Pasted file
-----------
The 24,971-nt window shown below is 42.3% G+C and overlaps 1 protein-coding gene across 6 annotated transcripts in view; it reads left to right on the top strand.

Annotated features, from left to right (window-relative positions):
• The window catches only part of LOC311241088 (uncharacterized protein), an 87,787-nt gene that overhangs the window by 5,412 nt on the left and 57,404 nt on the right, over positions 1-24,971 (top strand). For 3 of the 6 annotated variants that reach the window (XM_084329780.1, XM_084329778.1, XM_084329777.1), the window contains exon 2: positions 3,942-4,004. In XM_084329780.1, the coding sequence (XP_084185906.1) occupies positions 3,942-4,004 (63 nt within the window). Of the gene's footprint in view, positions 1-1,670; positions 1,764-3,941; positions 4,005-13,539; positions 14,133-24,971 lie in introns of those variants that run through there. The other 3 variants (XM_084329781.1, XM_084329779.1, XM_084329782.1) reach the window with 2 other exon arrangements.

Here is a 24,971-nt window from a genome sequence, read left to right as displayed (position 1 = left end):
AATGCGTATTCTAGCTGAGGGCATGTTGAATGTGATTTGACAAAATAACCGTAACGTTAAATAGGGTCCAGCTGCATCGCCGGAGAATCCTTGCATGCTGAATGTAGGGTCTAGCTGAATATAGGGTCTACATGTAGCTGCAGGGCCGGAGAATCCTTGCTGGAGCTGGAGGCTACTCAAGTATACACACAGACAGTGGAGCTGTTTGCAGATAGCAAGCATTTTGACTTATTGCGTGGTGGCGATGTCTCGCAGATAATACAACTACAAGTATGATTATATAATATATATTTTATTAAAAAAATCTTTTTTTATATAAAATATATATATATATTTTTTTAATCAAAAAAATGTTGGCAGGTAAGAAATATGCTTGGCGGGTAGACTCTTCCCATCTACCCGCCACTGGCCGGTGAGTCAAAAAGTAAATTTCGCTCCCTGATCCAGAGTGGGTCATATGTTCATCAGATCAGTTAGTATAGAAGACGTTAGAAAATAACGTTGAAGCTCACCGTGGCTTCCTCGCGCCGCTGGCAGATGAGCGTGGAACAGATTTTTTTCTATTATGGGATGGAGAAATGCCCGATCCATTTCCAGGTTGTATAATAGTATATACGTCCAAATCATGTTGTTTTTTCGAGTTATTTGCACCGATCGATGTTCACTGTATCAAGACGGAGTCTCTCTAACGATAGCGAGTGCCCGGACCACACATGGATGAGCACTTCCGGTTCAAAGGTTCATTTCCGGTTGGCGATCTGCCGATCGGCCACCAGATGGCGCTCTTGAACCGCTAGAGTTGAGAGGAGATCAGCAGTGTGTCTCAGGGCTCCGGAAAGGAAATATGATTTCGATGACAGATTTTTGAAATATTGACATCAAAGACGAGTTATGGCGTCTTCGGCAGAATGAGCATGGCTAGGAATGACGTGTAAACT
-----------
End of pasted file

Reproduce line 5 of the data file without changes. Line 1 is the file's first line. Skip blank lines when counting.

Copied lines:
AATGCGTATTCTAGCTGAGGGCATGTTGAATGTGATTTGACAAAATAACCGTAACGTTAAATAGGGTCCAGCTGCATCGCCGGAGAATCCTTGCATGCTGAATGTAGGGTCTAGCTGAATATAGGGTCTACATGTAGCTGCAGGGCCGGAGAATCCTTGCTGGAGCTGGAGGCTACTCAAGTATACACACAGACAGTGGAGCTGTTTGCAGATAGCAAGCATTTTGACTTATTGCGTGGTGGCGATGTCTCGCAGATAATACAACTACAAGTATGATTATATAATATATATTTTATTAAAAAAATCTTTTTTTATATAAAATATATATATATATTTTTTTAATCAAAAAAATGTTGGCAGGTAAGAAATATGCTTGGCGGGTAGACTCTTCCCATCTACCCGCCACTGGCCGGTGAGTCAAAAAGTAAATTTCGCTCCCTGATCCAGAGTGGGTCATATGTTCATCAGATCAGTTAGTATAGAAGACGTTAGAAAATAACGTTGAAGCTCACCGTGGCTTCCTCGCGCCGCTGGCAGATGAGCGTGGAACAGATTTTTTTCTATTATGGGATGGAGAAATGCCCGATCCATTTCCAGGTTGTATAATAGTATATACGTCCAAATCATGTTGTTTTTTCGAGTTATTTGCACCGATCGATGTTCACTGTATCAAGACGGAGTCTCTCTAACGATAGCGAGTGCCCGGACCACACATGGATGAGCACTTCCGGTTCAAAGGTTCATTTCCGGTTGGCGATCTGCCGATCGGCCACCAGATGGCGCTCTTGAACCGCTAGAGTTGAGAGGAGATCAGCAGTGTGTCTCAGGGCTCCGGAAAGGAAATATGATTTCGATGACAGATTTTTGAAATATTGACATCAAAGACGAGTTATGGCGTCTTCGGCAGAATGAGCATGGCTAGGAATGACGTGTAAACT